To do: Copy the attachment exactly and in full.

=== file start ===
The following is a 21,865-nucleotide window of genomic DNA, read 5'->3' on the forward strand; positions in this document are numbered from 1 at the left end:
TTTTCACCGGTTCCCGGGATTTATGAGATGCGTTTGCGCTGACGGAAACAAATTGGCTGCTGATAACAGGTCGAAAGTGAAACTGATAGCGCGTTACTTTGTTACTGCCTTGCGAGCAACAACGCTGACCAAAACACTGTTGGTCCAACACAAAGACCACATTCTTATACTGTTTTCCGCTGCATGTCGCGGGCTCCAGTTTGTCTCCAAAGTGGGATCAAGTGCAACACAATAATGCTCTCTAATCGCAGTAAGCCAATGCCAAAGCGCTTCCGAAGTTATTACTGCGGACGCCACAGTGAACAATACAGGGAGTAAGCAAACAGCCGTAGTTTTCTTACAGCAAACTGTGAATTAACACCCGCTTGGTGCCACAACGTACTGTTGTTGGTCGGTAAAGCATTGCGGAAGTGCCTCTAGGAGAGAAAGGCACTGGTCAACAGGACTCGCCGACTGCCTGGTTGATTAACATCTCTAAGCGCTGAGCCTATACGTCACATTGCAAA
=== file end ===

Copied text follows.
The following is a 21,865-nucleotide window of genomic DNA, read 5'->3' on the forward strand; positions in this document are numbered from 1 at the left end:
TTTTCACCGGTTCCCGGGATTTATGAGATGCGTTTGCGCTGACGGAAACAAATTGGCTGCTGATAACAGGTCGAAAGTGAAACTGATAGCGCGTTACTTTGTTACTGCCTTGCGAGCAACAACGCTGACCAAAACACTGTTGGTCCAACACAAAGACCACATTCTTATACTGTTTTCCGCTGCATGTCGCGGGCTCCAGTTTGTCTCCAAAGTGGGATCAAGTGCAACACAATAATGCTCTCTAATCGCAGTAAGCCAATGCCAAAGCGCTTCCGAAGTTATTACTGCGGACGCCACAGTGAACAATACAGGGAGTAAGCAAACAGCCGTAGTTTTCTTACAGCAAACTGTGAATTAACACCCGCTTGGTGCCACAACGTACTGTTGTTGGTCGGTAAAGCATTGCGGAAGTGCCTCTAGGAGAGAAAGGCACTGGTCAACAGGACTCGCCGACTGCCTGGTTGATTAACATCTCTAAGCGCTGAGCCTATACGTCACATTGCAAA